Adjust Aperture, Shutter Speed, ISO, and Exposure Value
RAW or JPEG file types can be selected, as well as preset while balance options. The ability to set a white point for color balance is built in. What’s really slick is that you can rate photographs as you are working.
Coupled with Smart Albums in Capture One Pro 10, that’s a powerful feature and enables more freedom from being stuck behind the computer.
Pro tip: keep a charging cable on hand to charge your smart device. I have a case with a built in battery for additional redundancy and only kick it on if charging between shoots can’t keep up with demand. Enabling Do Not Disturb on an iPhone can help keep you from getting interrupted by notifications while working.
What I Love About Capture Pilot
Freedom to work more independently on studio or location projects. Time saved being able to interact with a scene while still controlling the tethered camera. The seamless implementation with Capture One Pro 10, quickly adjusting camera settings, and tripping the shutter with ease. The pinch to zoom previews show all the detail I could ever hope for. The app itself is free, with camera control being an optional (massively beneficial!) in-app purchase. Basically everything about it. It considerably upgrades my workflow and Capture One Pro 10.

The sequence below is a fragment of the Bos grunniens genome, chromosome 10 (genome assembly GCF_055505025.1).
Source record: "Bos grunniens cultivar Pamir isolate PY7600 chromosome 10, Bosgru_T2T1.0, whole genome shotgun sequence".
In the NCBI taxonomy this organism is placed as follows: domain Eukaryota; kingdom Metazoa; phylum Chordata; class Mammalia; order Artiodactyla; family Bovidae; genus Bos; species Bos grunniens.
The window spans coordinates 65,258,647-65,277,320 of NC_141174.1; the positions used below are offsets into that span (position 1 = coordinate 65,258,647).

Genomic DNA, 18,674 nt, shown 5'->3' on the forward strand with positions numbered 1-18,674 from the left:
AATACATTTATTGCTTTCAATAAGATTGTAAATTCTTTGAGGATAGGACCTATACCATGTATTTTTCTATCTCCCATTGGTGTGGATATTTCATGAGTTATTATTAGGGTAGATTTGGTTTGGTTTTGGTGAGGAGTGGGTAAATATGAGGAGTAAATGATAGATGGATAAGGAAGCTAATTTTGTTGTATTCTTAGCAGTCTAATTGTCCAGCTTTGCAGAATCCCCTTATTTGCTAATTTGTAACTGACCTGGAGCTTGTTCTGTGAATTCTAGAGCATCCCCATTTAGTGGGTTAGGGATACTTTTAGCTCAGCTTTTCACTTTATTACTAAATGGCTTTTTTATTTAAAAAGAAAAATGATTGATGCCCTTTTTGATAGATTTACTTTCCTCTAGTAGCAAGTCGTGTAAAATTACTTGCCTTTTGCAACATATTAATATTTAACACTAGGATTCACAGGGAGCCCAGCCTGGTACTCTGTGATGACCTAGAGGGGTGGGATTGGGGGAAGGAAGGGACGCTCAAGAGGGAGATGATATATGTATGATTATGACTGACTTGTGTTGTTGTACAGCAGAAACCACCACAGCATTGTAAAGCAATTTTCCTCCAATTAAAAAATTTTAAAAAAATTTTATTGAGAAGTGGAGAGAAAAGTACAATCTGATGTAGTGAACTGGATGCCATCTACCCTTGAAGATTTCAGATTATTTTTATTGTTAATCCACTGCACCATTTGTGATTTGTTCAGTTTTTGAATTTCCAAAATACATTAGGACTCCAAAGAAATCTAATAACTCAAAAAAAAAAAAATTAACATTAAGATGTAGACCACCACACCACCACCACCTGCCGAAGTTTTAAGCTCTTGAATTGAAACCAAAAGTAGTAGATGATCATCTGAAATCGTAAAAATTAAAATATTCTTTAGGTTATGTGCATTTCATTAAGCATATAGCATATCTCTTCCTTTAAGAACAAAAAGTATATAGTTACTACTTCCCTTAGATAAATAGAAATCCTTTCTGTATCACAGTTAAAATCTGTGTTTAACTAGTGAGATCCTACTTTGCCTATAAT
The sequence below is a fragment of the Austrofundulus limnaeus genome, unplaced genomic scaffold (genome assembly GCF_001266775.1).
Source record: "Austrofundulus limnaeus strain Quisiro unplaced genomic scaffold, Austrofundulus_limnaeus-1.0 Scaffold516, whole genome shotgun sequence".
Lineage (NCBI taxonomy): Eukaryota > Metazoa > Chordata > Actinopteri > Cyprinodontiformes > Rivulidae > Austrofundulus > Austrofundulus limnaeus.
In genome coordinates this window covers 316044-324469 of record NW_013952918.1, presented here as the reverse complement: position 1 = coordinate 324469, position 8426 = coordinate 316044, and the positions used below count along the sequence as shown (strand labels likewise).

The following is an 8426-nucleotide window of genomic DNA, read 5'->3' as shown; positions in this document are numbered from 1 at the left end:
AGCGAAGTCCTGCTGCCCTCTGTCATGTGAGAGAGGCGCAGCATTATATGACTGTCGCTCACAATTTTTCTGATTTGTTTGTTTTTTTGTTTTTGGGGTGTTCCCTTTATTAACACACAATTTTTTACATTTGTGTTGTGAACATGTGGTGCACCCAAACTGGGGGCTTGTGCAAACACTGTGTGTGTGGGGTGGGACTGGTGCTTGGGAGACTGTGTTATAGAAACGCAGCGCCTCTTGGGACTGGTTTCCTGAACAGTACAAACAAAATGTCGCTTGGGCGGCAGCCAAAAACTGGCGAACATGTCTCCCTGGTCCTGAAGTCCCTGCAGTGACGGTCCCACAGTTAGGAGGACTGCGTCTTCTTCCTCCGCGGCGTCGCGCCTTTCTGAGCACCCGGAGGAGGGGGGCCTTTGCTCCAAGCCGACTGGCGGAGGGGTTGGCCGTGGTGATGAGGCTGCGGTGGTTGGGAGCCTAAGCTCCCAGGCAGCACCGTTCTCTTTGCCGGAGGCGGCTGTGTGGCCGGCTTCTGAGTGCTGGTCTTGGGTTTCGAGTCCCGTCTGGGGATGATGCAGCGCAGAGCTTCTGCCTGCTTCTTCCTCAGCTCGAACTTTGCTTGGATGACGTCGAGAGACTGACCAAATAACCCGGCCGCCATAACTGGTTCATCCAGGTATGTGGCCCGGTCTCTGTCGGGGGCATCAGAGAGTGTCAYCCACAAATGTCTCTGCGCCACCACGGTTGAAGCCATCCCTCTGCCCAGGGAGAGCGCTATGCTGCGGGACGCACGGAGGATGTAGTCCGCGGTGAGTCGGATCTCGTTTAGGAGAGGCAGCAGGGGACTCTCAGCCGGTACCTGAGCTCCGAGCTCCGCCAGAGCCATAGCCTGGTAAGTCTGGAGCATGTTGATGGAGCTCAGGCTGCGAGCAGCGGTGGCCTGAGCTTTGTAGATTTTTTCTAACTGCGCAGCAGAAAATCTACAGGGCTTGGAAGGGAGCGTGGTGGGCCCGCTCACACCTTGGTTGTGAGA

Pinch to zoom preview
Improvements I’d Like to See
Focus control, which was just added to Capture One Pro 10, would be an amazing feature. The histogram doesn’t load for me on mobile, though perhaps it is my camera. Ability to check camera battery status when the camera is powered by a battery and not with a power adapter. The camera could be a Phase One XF 100MP. A better photographer.
In the past, I’ve used third party remote apps, paid more for them, and they were not this easy to use and never this integrated. At $15 for an in-app purchase (the app itself is free), it’s on the steeper side of what one might consider paying for a phone apps. That said, when you consider the amount of time savings, creative control, and mobility it provides, it upgrades the value of Capture One Pro 10 and your overall production workflow. If you tether even occasionally, using Capture Pilot with Capture One Pro 10 really is a must.
Capture Pilot is available as a free iOS App from Apple’s App Store
Read more in-depth details about Capture Pilot in our User Guide.
March 30 2017
By Jordan BushCategory: Guest Photographers Tags: Capture Pilot Capture One Pro 10
Jordan Bush is a photographer and writer based in the countryside just outside of Philadelphia, PA. Always adapting, he focuses on commercial photography and photojournalism. From snipers to social issues, his photojournalism work has taken him to five continents and counting.